Saturday, July 11, 2009

Sue Scheff: The 9 Best Ways to Respond to Kids’ Mistakes So They’ll Be More Likely to Try Again and Again and Again

My child hates to make a mistake, and if he does he’s just devastated. I’ve probably not done the best job of responding. How should I help my son bounce back?

Dania M from Bolder Colorado

Of course we want our kids to succeed. And how we hate it when they fail. But the truth is life isn’t a bed of roses. Our kids will fail and suffer disappointments. An important parenting secret is helping our children learn how to bounce back from defeat and disappointments, and how we respond when they do does make a difference in how they learn to cope. Unfortunately all too many kids cut short their opportunities for success because they give up at the first sign of difficulty. If they see errors as indications that they are failures, eventually they are likely to stop trying. So one of the most common questions parents ask is: “What’s the best way to respond when my child makes a mistake?”

Here are nine, noncritical ways to respond to your child’s error from my upcoming book, The Big Book of Parenting Solutions. (The most important parenting solution is the one listed ninth.)

1. Offer support only when needed – “I’m here for you if you need help” — but avoid the temptation to do the task for your child. Your child needs to build confidence that he can figure out the problem for himself.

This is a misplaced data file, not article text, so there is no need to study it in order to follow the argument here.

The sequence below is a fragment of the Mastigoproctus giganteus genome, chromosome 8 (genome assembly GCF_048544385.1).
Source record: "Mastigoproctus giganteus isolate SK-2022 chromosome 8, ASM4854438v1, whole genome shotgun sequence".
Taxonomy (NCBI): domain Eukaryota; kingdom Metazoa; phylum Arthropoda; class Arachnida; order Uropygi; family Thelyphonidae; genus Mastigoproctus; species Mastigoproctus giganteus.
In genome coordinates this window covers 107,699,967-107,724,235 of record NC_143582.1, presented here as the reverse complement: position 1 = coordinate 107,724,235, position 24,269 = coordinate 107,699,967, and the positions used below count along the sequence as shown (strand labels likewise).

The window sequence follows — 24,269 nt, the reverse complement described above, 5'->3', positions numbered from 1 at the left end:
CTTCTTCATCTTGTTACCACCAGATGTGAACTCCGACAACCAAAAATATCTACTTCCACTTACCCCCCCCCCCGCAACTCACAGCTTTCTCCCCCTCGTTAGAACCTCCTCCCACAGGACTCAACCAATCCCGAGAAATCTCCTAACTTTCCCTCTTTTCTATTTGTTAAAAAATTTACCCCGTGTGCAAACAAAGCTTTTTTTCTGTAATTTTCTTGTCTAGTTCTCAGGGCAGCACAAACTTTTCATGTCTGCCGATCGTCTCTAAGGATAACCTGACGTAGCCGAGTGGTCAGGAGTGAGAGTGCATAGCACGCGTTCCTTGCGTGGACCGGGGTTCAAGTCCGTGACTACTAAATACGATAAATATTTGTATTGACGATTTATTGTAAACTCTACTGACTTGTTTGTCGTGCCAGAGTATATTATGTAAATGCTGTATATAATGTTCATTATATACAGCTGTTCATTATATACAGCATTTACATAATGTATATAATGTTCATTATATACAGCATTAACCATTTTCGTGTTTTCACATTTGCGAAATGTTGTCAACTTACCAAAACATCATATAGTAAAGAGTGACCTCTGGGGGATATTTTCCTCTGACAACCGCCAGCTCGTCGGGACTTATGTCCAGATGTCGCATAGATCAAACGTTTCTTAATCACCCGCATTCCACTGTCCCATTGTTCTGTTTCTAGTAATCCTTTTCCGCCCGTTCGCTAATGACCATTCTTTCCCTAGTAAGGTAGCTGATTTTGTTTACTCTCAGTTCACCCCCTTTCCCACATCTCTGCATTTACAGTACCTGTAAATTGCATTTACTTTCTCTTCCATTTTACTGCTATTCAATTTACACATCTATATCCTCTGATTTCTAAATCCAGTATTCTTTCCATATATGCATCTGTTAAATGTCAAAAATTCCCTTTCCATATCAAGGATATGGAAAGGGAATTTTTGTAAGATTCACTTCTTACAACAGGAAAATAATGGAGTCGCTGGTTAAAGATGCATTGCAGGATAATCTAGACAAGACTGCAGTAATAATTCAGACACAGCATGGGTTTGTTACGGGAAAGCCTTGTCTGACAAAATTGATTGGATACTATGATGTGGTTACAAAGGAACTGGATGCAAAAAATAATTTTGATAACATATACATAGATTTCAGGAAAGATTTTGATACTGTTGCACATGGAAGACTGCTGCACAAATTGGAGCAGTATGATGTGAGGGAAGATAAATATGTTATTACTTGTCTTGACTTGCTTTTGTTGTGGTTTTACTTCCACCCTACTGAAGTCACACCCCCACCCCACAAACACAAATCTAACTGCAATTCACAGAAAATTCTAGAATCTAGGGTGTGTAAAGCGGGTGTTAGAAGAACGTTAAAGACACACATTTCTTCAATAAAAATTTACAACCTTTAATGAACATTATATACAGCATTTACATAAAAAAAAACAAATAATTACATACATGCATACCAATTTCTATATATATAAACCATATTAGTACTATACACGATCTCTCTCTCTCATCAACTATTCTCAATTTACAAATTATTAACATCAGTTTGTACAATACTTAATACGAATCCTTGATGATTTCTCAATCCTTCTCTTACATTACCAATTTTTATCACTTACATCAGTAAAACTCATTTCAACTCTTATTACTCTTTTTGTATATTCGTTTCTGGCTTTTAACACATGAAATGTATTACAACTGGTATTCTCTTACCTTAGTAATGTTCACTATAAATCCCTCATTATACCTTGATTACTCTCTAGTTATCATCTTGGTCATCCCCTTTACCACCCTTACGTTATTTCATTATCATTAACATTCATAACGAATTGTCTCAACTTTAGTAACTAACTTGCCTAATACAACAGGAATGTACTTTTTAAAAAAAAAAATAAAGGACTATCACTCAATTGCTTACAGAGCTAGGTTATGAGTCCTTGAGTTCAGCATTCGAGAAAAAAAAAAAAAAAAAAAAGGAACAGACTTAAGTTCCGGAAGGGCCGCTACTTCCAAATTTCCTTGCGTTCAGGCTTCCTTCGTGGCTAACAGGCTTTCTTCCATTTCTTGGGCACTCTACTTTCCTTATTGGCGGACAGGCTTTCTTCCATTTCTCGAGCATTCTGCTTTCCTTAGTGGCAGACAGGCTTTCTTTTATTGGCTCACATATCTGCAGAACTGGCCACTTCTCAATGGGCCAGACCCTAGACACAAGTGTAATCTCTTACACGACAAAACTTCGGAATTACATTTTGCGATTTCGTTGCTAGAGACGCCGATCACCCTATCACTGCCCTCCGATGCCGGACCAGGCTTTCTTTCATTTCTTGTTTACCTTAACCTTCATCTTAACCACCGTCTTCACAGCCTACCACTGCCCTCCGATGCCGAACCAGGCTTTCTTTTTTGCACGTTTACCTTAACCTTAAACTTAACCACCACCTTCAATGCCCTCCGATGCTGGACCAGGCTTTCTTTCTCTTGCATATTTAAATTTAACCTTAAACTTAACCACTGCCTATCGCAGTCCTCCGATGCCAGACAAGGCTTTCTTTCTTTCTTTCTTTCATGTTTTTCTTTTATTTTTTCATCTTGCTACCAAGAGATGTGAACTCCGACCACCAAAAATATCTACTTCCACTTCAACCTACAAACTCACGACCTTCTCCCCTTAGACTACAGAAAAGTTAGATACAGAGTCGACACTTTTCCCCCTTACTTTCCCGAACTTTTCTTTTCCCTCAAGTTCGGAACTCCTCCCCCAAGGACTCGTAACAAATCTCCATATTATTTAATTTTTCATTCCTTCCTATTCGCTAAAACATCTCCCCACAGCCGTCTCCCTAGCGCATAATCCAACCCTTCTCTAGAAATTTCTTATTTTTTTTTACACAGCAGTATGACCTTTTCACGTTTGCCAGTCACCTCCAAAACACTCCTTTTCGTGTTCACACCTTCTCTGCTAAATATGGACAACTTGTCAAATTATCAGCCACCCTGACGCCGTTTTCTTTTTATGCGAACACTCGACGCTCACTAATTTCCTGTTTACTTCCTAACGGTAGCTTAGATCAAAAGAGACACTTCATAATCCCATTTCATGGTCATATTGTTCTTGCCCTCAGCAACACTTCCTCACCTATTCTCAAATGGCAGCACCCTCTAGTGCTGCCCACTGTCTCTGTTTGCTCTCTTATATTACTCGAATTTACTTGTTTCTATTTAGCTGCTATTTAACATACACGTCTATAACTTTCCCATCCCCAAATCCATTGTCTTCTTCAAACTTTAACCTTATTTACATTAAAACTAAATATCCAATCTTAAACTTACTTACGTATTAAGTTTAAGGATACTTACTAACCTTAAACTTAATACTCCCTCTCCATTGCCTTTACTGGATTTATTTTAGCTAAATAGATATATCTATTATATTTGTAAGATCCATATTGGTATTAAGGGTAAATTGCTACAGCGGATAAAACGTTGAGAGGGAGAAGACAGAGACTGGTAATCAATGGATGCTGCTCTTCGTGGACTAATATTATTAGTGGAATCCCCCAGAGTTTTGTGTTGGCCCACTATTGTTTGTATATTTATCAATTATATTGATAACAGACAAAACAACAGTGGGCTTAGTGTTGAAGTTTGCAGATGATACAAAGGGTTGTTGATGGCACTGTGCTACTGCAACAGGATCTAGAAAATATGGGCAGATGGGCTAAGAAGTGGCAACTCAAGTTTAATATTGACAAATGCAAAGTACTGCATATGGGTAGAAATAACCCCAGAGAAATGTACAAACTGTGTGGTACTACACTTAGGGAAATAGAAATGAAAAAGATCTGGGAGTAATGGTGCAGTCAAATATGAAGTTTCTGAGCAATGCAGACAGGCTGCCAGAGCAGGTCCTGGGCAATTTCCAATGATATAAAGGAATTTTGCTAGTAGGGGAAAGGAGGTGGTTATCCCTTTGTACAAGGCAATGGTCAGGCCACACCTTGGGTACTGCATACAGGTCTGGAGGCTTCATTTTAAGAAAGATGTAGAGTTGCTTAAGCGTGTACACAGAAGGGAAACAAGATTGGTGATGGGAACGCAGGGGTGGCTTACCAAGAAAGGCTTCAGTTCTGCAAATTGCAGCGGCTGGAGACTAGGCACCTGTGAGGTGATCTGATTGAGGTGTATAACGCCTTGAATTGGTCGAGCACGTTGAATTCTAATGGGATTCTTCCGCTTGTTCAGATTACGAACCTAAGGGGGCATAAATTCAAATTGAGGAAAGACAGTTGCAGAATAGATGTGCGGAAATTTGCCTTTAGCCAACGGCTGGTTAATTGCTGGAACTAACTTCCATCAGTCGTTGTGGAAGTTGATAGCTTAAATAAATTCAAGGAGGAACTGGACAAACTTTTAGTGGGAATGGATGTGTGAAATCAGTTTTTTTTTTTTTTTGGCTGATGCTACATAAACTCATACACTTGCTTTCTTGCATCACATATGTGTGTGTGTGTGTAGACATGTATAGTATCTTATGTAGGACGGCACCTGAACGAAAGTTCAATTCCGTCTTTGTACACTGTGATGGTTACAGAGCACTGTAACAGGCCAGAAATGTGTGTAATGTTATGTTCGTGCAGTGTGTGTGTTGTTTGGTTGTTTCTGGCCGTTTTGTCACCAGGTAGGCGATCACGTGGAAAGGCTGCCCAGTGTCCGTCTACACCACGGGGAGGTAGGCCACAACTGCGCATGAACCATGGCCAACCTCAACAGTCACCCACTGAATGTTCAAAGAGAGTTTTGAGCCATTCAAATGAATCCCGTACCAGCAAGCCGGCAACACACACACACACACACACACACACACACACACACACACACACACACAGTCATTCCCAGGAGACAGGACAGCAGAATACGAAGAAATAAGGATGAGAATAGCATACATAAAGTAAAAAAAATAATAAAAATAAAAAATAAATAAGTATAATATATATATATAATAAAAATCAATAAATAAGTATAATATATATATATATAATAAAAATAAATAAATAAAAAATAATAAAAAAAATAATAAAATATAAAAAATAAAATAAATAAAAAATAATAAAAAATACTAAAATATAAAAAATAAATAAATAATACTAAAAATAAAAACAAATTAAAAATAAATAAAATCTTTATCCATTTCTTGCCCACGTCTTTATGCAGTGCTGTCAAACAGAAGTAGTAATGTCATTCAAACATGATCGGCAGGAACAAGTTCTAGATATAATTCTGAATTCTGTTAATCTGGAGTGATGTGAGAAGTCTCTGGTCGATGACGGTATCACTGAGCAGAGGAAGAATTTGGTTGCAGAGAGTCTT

2. Help your child see that mistakes are chances to learn. Ask, “What did you learn so that you won’t make the same mistake again?”

3. Stay nonjudgmental and help your child focus on what she’s trying to achieve. Don’t criticize, but do calmly ask, “How did you want this to turn out?”

4. Help your child recognize that you believe he can succeed in his efforts. Say, “I know you can do it. Hang in there.”

5. Fight the temptation to say, “I knew that would happen” or “I told you so.” Instead try saying, “That’s interesting” or “That wasn’t what you had in mind, was it?”

6. Let your child watch you do the task again and again. Some children need to learn “by seeing” how to do the task correctly instead of hearing you tell them how to do it right.

7. Don’t yell, shame, criticize, judge, blame, or ridicule. Nobody (especially children!) likes to make mistakes, and everybody hates to be reminded of making them.

8. Teach your child an affirmation to bounce back. Select one phrase such as–“It doesn’t have to be perfect.” or “It’s OK to make a mistake.” or “Everybody makes mistakes.”–and then help your child practice saying it out loud several times for a few days. The more often she sees and hears it, the greater the chance she will remember to use it to encourage her to bounce back when she errors.

9. Stay calm, stay calm, stay calm! I know that sounds easier than it is, but the truth is our kids are watching our responses. How we act when our kids fail is often more important than what we say. So take a deep breath, Mom. See that failure as a learning opportunity.